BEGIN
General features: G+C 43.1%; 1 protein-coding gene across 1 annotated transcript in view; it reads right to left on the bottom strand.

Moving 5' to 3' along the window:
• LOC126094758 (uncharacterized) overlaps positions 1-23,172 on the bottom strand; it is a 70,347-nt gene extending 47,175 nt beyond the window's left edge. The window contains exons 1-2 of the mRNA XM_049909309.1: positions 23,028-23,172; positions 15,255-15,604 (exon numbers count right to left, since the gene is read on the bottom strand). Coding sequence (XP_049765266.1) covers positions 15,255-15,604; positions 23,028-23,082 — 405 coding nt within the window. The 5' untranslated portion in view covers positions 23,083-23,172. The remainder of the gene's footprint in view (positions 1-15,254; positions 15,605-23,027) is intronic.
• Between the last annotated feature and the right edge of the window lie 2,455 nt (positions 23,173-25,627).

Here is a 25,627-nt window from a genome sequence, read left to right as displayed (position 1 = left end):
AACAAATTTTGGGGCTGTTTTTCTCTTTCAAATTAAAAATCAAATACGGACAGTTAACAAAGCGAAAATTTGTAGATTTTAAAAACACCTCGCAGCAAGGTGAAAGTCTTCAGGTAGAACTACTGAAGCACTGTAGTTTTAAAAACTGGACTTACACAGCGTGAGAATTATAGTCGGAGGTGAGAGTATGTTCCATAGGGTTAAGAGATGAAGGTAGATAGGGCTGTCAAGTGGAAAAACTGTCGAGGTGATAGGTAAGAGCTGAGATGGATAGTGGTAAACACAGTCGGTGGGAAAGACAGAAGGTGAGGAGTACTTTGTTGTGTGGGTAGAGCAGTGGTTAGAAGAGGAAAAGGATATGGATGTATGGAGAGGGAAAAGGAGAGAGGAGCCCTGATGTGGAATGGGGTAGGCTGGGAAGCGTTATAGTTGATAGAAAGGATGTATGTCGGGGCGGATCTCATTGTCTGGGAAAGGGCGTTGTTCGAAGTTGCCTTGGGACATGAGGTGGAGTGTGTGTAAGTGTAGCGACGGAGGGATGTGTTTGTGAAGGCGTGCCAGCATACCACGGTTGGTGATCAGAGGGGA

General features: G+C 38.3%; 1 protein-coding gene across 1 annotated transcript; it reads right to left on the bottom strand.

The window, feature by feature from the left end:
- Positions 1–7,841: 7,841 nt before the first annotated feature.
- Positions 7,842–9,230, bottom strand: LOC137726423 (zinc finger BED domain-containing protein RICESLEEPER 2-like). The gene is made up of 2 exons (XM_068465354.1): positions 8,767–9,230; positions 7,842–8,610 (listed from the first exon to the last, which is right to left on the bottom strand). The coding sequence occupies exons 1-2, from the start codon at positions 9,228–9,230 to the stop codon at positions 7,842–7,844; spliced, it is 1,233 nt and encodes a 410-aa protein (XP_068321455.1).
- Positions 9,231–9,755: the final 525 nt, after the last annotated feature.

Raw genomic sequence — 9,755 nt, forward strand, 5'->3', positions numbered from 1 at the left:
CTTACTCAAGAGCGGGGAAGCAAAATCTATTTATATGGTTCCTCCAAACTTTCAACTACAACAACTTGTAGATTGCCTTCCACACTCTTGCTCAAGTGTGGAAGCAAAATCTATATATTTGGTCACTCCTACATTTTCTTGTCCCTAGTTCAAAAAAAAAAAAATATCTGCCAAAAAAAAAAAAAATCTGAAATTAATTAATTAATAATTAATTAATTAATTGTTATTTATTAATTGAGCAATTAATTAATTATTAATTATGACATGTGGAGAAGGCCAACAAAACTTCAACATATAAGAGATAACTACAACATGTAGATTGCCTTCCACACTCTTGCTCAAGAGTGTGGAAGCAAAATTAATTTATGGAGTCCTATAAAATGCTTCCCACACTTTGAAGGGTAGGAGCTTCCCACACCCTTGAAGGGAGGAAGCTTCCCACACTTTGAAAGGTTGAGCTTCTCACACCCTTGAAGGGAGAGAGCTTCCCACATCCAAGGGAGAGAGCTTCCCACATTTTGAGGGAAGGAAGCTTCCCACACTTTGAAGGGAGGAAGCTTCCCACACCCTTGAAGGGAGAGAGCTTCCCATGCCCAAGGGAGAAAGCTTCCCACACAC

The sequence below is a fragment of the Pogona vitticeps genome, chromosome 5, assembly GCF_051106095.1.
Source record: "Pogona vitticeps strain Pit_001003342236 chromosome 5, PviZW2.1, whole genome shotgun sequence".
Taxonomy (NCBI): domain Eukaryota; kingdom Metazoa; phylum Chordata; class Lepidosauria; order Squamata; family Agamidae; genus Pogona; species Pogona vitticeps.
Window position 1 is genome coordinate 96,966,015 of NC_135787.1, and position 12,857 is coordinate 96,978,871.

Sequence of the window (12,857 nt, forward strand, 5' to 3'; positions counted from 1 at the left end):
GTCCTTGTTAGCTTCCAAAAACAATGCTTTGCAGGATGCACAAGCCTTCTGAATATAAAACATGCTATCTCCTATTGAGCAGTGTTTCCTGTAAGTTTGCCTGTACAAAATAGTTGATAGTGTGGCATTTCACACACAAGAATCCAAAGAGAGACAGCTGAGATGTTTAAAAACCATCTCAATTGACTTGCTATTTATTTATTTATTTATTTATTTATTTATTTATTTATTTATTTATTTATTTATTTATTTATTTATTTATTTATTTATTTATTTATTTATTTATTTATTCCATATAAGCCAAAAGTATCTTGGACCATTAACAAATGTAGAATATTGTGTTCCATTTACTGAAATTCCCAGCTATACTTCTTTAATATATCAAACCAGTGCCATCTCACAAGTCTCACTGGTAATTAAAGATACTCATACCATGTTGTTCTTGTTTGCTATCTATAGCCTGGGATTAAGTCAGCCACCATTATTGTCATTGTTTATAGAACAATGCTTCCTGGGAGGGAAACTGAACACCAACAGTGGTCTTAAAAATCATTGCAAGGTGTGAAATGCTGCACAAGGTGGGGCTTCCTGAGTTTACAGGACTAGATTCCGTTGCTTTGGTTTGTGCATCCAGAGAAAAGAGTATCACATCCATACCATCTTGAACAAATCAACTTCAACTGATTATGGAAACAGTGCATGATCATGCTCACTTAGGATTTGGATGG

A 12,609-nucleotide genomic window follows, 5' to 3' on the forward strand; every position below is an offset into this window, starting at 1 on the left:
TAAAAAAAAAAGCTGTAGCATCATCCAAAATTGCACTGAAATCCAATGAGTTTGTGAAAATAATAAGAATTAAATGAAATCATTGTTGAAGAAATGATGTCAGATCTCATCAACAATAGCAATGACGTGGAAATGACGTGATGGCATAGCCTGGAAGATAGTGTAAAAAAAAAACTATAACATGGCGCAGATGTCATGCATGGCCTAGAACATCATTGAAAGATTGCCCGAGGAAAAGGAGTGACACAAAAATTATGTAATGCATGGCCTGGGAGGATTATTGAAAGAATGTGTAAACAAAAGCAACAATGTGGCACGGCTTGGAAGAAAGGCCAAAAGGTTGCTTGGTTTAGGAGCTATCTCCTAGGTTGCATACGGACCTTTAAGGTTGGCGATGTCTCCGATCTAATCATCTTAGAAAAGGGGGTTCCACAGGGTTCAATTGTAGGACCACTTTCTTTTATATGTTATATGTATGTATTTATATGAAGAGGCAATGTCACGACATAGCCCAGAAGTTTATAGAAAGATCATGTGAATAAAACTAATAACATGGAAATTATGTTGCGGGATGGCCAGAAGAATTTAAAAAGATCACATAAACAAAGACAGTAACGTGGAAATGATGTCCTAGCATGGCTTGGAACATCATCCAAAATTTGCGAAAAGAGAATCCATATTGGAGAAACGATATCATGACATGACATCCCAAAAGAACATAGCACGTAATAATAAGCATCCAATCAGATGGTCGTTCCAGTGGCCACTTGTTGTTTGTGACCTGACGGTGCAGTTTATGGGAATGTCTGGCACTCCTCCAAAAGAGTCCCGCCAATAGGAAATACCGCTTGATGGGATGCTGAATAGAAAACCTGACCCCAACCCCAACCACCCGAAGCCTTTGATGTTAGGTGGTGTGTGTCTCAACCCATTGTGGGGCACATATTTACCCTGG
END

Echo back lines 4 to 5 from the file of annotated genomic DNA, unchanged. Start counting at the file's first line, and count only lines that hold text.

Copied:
• Between the last annotated feature and the right edge of the window lie 2,455 nt (positions 23,173-25,627).

Here is a 25,627-nt window from a genome sequence, read left to right as displayed (position 1 = left end):